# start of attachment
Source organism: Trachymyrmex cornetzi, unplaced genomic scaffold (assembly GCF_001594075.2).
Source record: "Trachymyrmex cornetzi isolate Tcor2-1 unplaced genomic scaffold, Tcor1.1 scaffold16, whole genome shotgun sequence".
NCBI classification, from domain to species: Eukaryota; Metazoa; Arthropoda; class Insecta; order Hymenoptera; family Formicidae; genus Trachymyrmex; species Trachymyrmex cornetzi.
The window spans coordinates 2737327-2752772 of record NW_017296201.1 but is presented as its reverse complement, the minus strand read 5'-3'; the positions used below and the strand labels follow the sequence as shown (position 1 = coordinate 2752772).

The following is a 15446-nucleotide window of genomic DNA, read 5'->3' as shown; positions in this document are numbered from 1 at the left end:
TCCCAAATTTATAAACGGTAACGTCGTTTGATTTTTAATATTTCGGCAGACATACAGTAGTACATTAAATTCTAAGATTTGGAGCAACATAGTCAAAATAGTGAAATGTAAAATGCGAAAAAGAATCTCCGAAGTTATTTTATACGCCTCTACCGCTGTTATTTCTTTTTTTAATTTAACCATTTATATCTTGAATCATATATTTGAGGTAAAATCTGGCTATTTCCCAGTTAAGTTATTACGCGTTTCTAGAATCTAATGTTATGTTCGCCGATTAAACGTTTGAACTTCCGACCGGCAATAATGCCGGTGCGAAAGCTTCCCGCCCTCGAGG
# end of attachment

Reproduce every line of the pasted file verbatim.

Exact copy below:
Source organism: Trachymyrmex cornetzi, unplaced genomic scaffold (assembly GCF_001594075.2).
Source record: "Trachymyrmex cornetzi isolate Tcor2-1 unplaced genomic scaffold, Tcor1.1 scaffold16, whole genome shotgun sequence".
NCBI classification, from domain to species: Eukaryota; Metazoa; Arthropoda; class Insecta; order Hymenoptera; family Formicidae; genus Trachymyrmex; species Trachymyrmex cornetzi.
The window spans coordinates 2737327-2752772 of record NW_017296201.1 but is presented as its reverse complement, the minus strand read 5'-3'; the positions used below and the strand labels follow the sequence as shown (position 1 = coordinate 2752772).

The following is a 15446-nucleotide window of genomic DNA, read 5'->3' as shown; positions in this document are numbered from 1 at the left end:
TCCCAAATTTATAAACGGTAACGTCGTTTGATTTTTAATATTTCGGCAGACATACAGTAGTACATTAAATTCTAAGATTTGGAGCAACATAGTCAAAATAGTGAAATGTAAAATGCGAAAAAGAATCTCCGAAGTTATTTTATACGCCTCTACCGCTGTTATTTCTTTTTTTAATTTAACCATTTATATCTTGAATCATATATTTGAGGTAAAATCTGGCTATTTCCCAGTTAAGTTATTACGCGTTTCTAGAATCTAATGTTATGTTCGCCGATTAAACGTTTGAACTTCCGACCGGCAATAATGCCGGTGCGAAAGCTTCCCGCCCTCGAGG